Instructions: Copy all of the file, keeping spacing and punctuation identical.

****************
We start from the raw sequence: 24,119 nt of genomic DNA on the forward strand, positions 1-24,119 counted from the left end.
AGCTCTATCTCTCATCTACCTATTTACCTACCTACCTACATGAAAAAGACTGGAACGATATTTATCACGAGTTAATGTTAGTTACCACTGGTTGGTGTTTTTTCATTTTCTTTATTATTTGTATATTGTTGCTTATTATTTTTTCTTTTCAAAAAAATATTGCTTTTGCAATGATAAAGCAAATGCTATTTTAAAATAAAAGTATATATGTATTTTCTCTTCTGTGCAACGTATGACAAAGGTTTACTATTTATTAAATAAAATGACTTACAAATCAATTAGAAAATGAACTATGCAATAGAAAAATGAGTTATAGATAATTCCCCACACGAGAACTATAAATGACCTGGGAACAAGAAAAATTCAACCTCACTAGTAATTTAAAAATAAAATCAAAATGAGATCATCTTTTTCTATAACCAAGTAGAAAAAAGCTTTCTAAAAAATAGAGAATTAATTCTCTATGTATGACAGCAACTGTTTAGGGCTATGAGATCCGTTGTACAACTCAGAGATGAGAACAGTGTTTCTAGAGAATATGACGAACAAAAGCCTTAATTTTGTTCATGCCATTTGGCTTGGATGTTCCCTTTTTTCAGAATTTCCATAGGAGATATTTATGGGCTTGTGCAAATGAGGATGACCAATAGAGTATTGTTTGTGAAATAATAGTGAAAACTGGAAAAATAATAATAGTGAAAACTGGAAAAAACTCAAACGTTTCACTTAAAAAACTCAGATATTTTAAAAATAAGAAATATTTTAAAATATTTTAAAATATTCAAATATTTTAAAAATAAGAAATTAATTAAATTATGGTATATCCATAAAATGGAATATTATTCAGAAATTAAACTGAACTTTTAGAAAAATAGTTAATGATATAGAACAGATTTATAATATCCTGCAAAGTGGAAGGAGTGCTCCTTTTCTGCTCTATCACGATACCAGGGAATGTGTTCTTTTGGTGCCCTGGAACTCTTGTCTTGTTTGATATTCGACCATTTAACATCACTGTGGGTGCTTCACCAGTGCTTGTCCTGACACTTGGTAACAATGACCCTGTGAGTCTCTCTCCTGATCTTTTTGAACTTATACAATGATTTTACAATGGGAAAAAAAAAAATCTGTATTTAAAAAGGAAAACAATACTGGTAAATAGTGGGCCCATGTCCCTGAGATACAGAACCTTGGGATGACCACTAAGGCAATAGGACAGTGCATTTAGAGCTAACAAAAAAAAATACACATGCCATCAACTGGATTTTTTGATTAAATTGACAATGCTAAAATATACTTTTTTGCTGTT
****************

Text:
We start from the raw sequence: 24,119 nt of genomic DNA on the forward strand, positions 1-24,119 counted from the left end.
AGCTCTATCTCTCATCTACCTATTTACCTACCTACCTACATGAAAAAGACTGGAACGATATTTATCACGAGTTAATGTTAGTTACCACTGGTTGGTGTTTTTTCATTTTCTTTATTATTTGTATATTGTTGCTTATTATTTTTTCTTTTCAAAAAAATATTGCTTTTGCAATGATAAAGCAAATGCTATTTTAAAATAAAAGTATATATGTATTTTCTCTTCTGTGCAACGTATGACAAAGGTTTACTATTTATTAAATAAAATGACTTACAAATCAATTAGAAAATGAACTATGCAATAGAAAAATGAGTTATAGATAATTCCCCACACGAGAACTATAAATGACCTGGGAACAAGAAAAATTCAACCTCACTAGTAATTTAAAAATAAAATCAAAATGAGATCATCTTTTTCTATAACCAAGTAGAAAAAAGCTTTCTAAAAAATAGAGAATTAATTCTCTATGTATGACAGCAACTGTTTAGGGCTATGAGATCCGTTGTACAACTCAGAGATGAGAACAGTGTTTCTAGAGAATATGACGAACAAAAGCCTTAATTTTGTTCATGCCATTTGGCTTGGATGTTCCCTTTTTTCAGAATTTCCATAGGAGATATTTATGGGCTTGTGCAAATGAGGATGACCAATAGAGTATTGTTTGTGAAATAATAGTGAAAACTGGAAAAATAATAATAGTGAAAACTGGAAAAAACTCAAACGTTTCACTTAAAAAACTCAGATATTTTAAAAATAAGAAATATTTTAAAATATTTTAAAATATTCAAATATTTTAAAAATAAGAAATTAATTAAATTATGGTATATCCATAAAATGGAATATTATTCAGAAATTAAACTGAACTTTTAGAAAAATAGTTAATGATATAGAACAGATTTATAATATCCTGCAAAGTGGAAGGAGTGCTCCTTTTCTGCTCTATCACGATACCAGGGAATGTGTTCTTTTGGTGCCCTGGAACTCTTGTCTTGTTTGATATTCGACCATTTAACATCACTGTGGGTGCTTCACCAGTGCTTGTCCTGACACTTGGTAACAATGACCCTGTGAGTCTCTCTCCTGATCTTTTTGAACTTATACAATGATTTTACAATGGGAAAAAAAAAAATCTGTATTTAAAAAGGAAAACAATACTGGTAAATAGTGGGCCCATGTCCCTGAGATACAGAACCTTGGGATGACCACTAAGGCAATAGGACAGTGCATTTAGAGCTAACAAAAAAAAATACACATGCCATCAACTGGATTTTTTGATTAAATTGACAATGCTAAAATATACTTTTTTGCTGTT